But it’s not sissy-ish to respect peoples’ anxieties. It doesn’t legitimize your foes’ criticisms to show sensitivity. All presidents since Washington, “the father of our country,” have been seen as a national father figure. It grates on conservatives to think like that. It grates on me. But that’s inevitable for kids who see the president on TV all the time in an unparented country. They need to see a little gentleness and good intent. Their parents would appreciate it. And it’s needed before the inauguration. Impressions will have hardened by then.

I end with a related personal note.

I never interviewed Donald Trump throughout this year’s campaign. From the beginning he reminded me of men I grew up with, Trumps with no money—loud, unsmooth, rough opinions. Where you came from and who you were surrounded by has a bearing on your loyalties and can bend your thinking. I judged that I’d see Mr. Trump most clearly from a middle distance. So I didn’t go, talk, interview. Six weeks ago I called a Trump staffer I’d interviewed to check a quote. She returned my call from Trump Force One. We spoke, and then suddenly the phone seemed to drop and I heard, “Who’s that?” Then I heard, “Peggy, this is Donald.”

I won’t quote exactly what was said. No one put it off the record, but it felt off the record, and some of the conversation was personal. But I can describe it. He was dignified, hilarious and modest. He told me that I’d sometimes been unfair to him, sometimes mean, sometimes really, really mean, but that when I was he usually deserved it, always appreciated it, and keep it up. He spoke of other things; he characterized for me my career.

I’d heard of his charm offensive, but I’d be lying if I didn’t say how charming, funny and frank he was— and, as I say, how modest. How actually humble.

It moved me. And it hurt to a degree a few weeks later when I wrote in this space that “Sane Donald Trump” would win in a landslide but that the one we had long seen, the crazed, shallow one, wouldn’t, and didn’t deserve to.

Is it possible there are deeper reserves of humility, modesty and good intent lurking around in there than we know? And maybe a toolbox, too, that can screw those things together and produce something good?

Where there’s life, there’s hope. He’s lively. Let’s hope.

But whatever happens, trust America. She has a way of weathering through

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What Comes After the Uprising

What, indeed…
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WSJ 11/12/2016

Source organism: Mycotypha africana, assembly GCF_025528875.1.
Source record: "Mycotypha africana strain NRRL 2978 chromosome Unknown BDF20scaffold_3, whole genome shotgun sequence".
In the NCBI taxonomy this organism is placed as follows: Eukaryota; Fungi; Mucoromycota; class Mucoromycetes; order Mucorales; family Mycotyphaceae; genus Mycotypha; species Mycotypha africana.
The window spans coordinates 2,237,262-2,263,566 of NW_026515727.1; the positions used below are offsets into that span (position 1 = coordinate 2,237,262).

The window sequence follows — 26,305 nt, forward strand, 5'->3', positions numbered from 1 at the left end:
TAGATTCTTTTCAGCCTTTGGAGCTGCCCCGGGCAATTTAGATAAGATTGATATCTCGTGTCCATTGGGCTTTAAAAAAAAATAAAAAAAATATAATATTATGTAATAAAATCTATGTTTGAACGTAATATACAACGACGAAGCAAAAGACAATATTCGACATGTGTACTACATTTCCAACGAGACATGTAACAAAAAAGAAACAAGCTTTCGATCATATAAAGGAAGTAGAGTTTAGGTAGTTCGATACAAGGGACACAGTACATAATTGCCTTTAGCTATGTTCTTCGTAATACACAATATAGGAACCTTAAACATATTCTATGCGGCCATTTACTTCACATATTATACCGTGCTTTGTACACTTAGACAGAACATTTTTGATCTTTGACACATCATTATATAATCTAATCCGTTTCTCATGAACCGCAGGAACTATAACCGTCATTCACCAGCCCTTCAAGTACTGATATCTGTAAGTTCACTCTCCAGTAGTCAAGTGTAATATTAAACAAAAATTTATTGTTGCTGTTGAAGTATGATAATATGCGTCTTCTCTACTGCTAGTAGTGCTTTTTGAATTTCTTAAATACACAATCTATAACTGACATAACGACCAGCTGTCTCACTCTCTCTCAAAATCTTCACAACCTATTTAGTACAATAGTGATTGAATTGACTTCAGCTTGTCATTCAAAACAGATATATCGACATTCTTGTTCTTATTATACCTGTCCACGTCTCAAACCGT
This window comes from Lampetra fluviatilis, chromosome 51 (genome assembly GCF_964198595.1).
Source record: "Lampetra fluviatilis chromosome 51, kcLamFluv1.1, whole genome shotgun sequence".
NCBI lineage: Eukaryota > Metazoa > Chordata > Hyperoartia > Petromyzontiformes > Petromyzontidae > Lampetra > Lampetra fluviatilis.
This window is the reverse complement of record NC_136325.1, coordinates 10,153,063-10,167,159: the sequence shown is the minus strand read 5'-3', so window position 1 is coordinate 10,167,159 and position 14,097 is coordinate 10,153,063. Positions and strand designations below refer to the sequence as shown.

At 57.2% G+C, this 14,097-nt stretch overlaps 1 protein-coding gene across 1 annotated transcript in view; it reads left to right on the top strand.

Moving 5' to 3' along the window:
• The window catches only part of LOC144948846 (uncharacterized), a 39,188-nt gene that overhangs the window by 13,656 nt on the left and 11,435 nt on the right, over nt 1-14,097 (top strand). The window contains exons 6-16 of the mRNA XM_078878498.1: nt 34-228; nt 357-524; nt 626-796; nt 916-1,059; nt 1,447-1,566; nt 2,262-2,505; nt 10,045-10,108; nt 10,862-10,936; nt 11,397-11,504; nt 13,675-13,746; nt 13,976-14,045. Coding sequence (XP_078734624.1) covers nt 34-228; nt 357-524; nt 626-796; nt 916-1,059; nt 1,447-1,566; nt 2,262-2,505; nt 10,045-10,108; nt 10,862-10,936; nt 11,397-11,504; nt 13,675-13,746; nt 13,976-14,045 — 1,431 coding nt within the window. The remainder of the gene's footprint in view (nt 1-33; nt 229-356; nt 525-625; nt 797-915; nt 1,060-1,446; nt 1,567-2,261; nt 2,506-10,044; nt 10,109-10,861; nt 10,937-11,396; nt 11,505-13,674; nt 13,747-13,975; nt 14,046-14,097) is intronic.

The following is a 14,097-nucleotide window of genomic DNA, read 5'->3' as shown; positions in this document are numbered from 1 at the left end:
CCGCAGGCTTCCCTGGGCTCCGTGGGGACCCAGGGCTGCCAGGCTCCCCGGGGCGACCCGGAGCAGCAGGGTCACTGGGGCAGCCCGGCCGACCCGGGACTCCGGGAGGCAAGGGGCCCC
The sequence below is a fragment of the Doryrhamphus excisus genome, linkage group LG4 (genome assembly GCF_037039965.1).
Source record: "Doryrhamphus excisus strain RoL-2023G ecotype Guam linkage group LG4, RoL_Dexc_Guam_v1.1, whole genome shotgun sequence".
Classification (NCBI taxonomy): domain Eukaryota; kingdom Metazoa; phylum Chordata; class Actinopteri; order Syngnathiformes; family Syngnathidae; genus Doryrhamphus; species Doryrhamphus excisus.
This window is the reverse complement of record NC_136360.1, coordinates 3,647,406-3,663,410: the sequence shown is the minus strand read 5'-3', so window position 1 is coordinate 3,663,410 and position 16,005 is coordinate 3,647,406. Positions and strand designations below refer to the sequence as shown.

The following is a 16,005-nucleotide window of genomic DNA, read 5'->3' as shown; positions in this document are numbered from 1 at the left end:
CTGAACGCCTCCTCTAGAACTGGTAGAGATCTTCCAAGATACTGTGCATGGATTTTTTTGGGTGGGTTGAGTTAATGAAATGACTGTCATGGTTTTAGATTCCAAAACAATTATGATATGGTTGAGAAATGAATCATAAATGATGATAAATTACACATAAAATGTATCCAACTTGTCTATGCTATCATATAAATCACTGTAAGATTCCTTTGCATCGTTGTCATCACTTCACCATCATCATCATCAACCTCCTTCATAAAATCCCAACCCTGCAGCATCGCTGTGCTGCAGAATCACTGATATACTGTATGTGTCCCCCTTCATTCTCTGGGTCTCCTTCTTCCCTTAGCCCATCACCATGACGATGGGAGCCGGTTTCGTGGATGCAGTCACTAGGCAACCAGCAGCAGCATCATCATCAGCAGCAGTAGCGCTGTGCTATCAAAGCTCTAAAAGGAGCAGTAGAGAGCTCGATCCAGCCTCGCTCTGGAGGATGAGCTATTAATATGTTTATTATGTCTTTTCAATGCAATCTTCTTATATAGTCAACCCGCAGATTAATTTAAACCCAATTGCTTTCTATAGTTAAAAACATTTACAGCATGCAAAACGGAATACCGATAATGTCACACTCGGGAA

Sometimes there comes a crack in Time itself. Sometimes the earth is torn by something blind. . . . Call it the mores, call it God or Fate . . . That force exists and moves. And when it moves It will employ a hard and actual stone To batter into bits an actual wall And change the actual scheme of things. —Stephen Vincent Benét, “John Brown’s Body”

Hand it to him, the hard and actual stone who changed the actual scheme. There were actually many stones, some 60 million, but Donald Trump did it, battering not just the famous blue wall but a wall of elites and establishments and their expectations.

The moment for me that will never be forgotten: I was in a busy network green room late on election night. We were scrolling down, noting margins in various battlegrounds, looking for something definitive. Then someone read aloud from his phone: “AP calls it—Donald Trump elected president of the United States.” There was quiet for just a moment. I wrote in my notes “2:32 a.m., 11/9/16.” Soon we went into the newsroom for a panel, and I said what I thought, again from my notes: “We have witnessed something epochal and grave. It is the beginning of a new era whose shape and form are not clear, whose personnel and exact direction are unknown. But something huge and incalculable has occurred. God bless our beloved country.”

I am not one of those who knew how the evening would end. I saw Hillary Clinton winning for all the usual reasons. Now the usual reasons are pretty much out the window.

But some things should be said: First, our democratic republic is vibrant and alive. It is not resigned. It is still capable of delivering a result so confounding it knocks you into the next room.

Nobody rigged this. Nobody hacked it. There weren’t brawls at polling places, there was kindness and civility. At the 92nd Street Y I got to embrace three neighbors. All this in a highly charged, highly dramatic and divisive election. We did our democratic work and then went home. It all worked.